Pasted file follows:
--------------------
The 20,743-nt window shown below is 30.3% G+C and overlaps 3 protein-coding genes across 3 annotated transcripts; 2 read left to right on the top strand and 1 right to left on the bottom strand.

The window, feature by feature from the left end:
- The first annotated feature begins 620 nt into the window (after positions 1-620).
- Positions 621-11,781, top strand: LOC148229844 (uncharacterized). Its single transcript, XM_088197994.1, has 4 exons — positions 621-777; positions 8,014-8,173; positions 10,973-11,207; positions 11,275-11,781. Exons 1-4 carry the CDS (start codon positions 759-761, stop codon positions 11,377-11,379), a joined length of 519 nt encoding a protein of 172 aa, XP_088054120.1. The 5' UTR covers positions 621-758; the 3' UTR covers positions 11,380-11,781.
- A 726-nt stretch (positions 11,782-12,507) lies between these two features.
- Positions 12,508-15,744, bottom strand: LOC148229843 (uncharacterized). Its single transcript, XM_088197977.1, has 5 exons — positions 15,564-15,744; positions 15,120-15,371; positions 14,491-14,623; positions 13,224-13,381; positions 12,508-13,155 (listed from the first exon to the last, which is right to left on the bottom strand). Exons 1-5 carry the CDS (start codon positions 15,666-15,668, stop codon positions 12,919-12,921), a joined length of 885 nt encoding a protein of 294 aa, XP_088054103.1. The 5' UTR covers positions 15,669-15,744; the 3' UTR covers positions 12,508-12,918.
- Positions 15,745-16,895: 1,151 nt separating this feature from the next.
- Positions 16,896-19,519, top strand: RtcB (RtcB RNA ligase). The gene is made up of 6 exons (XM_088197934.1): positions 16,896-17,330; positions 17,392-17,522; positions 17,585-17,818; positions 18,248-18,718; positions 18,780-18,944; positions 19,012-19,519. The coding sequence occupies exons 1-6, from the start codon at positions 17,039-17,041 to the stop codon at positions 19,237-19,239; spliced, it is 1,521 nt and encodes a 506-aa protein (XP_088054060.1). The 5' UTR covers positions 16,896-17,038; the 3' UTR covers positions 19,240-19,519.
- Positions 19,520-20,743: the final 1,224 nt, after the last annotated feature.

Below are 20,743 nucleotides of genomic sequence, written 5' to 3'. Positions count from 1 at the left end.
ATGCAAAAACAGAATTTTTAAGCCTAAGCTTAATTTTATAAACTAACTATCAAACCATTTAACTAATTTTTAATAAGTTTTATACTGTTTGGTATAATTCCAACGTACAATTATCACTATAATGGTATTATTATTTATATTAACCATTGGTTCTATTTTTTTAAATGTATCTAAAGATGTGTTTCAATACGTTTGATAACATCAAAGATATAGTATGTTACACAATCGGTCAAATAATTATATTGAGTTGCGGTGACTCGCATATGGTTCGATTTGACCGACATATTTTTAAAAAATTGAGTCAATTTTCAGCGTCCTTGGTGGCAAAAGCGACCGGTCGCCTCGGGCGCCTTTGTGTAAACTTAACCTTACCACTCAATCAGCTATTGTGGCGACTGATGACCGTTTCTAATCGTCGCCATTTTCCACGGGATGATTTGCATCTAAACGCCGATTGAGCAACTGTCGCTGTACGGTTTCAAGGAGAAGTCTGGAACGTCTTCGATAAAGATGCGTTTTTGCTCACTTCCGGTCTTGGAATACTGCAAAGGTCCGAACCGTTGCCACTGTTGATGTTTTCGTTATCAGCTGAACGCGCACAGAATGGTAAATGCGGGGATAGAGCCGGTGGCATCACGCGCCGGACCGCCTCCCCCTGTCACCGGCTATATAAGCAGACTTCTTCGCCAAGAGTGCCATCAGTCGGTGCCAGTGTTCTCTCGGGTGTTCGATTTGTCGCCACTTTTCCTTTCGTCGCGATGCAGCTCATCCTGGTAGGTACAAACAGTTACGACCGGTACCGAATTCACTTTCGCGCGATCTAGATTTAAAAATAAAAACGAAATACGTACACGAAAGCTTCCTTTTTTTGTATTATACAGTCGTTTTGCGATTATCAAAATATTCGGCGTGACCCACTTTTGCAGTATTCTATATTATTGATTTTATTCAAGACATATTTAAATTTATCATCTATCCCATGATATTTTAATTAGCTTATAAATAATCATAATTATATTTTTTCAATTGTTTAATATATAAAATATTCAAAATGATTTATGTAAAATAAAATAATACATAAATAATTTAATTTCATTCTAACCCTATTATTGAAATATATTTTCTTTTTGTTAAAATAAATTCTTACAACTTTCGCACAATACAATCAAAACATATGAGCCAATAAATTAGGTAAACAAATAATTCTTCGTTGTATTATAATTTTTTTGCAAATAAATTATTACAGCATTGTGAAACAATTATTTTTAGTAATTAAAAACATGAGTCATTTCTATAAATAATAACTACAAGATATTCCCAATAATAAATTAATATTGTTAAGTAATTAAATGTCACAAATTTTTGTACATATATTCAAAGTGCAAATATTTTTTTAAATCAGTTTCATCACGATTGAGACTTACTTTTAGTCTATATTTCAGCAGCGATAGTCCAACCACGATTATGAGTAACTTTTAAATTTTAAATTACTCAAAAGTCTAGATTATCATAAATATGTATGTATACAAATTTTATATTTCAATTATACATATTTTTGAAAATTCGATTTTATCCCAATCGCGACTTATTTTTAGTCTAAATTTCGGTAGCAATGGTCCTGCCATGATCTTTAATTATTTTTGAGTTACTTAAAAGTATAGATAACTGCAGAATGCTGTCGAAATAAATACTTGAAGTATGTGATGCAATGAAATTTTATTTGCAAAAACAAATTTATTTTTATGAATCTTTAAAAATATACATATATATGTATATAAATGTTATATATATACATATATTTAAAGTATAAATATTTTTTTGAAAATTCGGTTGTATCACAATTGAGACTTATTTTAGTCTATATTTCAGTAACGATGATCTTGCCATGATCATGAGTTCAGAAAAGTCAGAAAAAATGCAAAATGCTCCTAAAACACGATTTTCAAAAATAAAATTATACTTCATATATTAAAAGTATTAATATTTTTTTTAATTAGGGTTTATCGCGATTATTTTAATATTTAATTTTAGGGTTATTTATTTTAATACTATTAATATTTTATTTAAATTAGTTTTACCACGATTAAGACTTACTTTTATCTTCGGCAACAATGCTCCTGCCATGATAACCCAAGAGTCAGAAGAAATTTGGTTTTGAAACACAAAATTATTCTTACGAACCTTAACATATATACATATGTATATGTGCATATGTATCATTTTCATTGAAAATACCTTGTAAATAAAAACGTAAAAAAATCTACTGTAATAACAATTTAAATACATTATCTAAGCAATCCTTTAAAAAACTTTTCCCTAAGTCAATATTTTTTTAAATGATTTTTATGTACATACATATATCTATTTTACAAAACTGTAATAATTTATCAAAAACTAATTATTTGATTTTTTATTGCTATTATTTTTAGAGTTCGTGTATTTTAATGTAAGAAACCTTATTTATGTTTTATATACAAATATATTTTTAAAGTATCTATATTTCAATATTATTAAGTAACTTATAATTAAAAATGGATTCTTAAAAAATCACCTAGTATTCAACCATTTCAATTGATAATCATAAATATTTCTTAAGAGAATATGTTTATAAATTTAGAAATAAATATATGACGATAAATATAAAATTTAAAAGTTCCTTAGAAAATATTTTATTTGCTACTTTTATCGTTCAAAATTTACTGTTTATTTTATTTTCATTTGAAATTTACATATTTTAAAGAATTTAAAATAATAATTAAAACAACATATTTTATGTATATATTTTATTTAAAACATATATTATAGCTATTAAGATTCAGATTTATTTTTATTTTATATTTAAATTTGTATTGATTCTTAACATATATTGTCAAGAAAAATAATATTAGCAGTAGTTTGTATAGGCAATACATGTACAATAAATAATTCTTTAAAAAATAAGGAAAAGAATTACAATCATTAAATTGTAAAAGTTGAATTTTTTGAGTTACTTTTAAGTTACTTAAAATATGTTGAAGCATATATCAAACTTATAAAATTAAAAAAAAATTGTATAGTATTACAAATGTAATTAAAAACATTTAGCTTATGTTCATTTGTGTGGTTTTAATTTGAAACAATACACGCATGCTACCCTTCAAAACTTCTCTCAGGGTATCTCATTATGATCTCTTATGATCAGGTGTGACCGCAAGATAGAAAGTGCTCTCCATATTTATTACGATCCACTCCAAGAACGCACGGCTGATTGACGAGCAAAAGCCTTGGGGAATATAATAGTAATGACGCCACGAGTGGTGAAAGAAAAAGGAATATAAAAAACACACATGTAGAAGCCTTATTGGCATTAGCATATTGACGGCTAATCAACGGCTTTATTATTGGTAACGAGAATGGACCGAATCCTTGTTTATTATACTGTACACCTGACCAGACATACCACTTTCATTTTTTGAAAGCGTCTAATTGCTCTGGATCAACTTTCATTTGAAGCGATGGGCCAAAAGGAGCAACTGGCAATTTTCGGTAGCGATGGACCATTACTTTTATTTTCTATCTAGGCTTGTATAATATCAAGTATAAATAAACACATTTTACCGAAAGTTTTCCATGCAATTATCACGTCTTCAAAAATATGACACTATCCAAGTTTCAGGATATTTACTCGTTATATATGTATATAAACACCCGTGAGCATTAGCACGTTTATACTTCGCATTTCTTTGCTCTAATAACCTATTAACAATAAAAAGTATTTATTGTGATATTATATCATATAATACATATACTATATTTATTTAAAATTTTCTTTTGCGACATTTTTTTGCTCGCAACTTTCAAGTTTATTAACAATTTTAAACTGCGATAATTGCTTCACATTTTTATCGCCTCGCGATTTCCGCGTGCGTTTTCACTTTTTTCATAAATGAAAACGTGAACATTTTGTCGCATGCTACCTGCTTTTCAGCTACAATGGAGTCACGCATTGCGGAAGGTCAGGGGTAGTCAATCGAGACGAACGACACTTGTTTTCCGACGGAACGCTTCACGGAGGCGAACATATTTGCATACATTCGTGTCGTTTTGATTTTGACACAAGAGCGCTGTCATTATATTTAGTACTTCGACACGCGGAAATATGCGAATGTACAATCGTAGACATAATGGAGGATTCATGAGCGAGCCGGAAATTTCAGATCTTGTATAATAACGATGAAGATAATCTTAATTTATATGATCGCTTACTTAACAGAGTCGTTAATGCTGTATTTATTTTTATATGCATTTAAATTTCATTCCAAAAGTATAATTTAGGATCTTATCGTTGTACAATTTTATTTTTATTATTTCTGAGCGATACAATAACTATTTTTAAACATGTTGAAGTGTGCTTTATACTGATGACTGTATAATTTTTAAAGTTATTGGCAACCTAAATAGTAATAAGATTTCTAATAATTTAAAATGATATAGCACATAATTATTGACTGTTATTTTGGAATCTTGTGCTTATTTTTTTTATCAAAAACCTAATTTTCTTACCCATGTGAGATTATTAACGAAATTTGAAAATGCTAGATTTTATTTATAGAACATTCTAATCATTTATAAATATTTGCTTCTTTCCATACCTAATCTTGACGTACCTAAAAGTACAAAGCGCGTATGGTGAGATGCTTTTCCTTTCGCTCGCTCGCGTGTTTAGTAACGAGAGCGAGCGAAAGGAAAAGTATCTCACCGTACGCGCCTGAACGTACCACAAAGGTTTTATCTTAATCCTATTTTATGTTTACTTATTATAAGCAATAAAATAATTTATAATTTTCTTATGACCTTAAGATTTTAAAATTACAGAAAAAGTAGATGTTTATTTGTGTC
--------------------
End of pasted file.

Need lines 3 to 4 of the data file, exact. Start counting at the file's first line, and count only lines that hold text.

- The first annotated feature begins 620 nt into the window (after positions 1-620).
- Positions 621-11,781, top strand: LOC148229844 (uncharacterized). Its single transcript, XM_088197994.1, has 4 exons — positions 621-777; positions 8,014-8,173; positions 10,973-11,207; positions 11,275-11,781. Exons 1-4 carry the CDS (start codon positions 759-761, stop codon positions 11,377-11,379), a joined length of 519 nt encoding a protein of 172 aa, XP_088054120.1. The 5' UTR covers positions 621-758; the 3' UTR covers positions 11,380-11,781.